1) Employees should avoid using work email for communications on personal issues unless they are happy for their employer to read them.
2) Anything sent via work email might not remain private in the long run.
3) Employees should act as professionally on work email as they would in a face to face workplace meeting.
4) Do they understand that if their conduct turns a private issue into a workplace one then the employer may be entitled to read their emails?
Why is this relevant? Well, in the recent case of Garamukanwa v Solent NHS Trust last year, the Employment Appeal Tribunal (EAT) upheld that Article 8 (Right to respect for private and family life) of the European Convention on Human Rights was not engaged and that Solent had a right to review Mr Garamukanwa’s private email.
The EAT found that the aspects of private life capable of falling within the scope of Article 9 can include emails sent at work. Only, however, where a reasonable expectation of privacy is held.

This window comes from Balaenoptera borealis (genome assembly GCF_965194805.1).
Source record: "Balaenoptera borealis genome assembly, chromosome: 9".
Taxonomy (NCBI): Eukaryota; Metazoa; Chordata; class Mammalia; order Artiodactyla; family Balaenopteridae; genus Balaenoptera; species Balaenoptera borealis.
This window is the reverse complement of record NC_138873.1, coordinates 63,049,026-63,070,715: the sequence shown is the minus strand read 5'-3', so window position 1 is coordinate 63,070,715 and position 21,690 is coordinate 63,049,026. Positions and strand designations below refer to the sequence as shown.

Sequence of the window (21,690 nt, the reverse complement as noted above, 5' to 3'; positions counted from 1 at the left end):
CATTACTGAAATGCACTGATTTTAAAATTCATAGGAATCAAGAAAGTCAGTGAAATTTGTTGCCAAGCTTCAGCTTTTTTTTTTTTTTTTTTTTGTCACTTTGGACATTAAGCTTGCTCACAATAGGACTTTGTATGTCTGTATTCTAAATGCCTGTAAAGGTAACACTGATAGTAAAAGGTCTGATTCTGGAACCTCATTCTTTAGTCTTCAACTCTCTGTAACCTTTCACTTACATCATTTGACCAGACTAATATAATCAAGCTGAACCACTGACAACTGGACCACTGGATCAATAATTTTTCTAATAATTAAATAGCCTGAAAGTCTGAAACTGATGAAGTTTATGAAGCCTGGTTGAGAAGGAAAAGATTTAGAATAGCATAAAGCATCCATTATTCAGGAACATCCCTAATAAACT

The EAT stated that there was no such reasonable expectation of privacy and that the communications had been brought into the workplace by Mr Garamukanwa, had been sent to work email addresses and had given rise to work-related issues.
As an employer, what does this mean?
You may be entitled to read the email correspondence of an employee if you think there is a workplace issue. Does this mean you can happily trawl through your employees’ emails in the hope of finding something? It’s not clear either way, but it would be wise to ensure you have a policy in place that your employees are aware of and that you do not overstep authority potentially breaching Article 8. If in doubt, call us at mpm legal and we will help clarify.